The 1859 will of a relative in Illinois gives the entire estate of the testator to her brother. They have the same last name which suggests she never married.

The will says in part that what she is giving to her brother is “all my right title and interest in all my real and personal estate…”

Does this necessarily mean that she owned real estate at the time the will was written? Should I expect to find her in the local land records purchasing real estate? The answer to that is “maybe.” This will, like most wills of this type, made the bequest to the brother broad so that nothing could later be claimed to have been left out. The likely intent here was that boilerplate text was used to make certain there were no omissions.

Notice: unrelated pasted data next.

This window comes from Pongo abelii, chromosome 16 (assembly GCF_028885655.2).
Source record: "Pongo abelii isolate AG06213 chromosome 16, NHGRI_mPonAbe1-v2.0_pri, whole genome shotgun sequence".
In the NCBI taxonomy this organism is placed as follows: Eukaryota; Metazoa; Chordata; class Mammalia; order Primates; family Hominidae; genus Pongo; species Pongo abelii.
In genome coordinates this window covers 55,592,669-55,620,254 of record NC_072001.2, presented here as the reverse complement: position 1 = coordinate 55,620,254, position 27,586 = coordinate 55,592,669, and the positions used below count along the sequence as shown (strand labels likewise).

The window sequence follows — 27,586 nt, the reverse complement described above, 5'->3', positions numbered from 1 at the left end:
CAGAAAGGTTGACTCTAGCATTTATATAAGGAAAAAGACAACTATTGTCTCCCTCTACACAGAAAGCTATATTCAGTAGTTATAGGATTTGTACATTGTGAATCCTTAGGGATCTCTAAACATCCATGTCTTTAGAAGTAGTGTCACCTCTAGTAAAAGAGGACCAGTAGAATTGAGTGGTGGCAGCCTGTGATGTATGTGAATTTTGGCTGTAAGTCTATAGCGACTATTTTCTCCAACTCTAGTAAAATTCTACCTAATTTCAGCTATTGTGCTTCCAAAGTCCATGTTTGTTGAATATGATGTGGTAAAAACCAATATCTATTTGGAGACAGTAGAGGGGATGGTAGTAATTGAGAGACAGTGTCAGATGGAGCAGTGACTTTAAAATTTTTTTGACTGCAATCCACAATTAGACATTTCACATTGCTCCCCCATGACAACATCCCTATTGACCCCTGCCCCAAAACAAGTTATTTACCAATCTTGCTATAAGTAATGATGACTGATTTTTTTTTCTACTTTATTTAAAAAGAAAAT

I will still look for the testator in land records since that’s always good to do (it’s also possible she inherited land in which case there may be no deed of acquisition for her). But I’ll keep in mind that the text is likely nothing more than the standard “let’s not overlook anything” variety.



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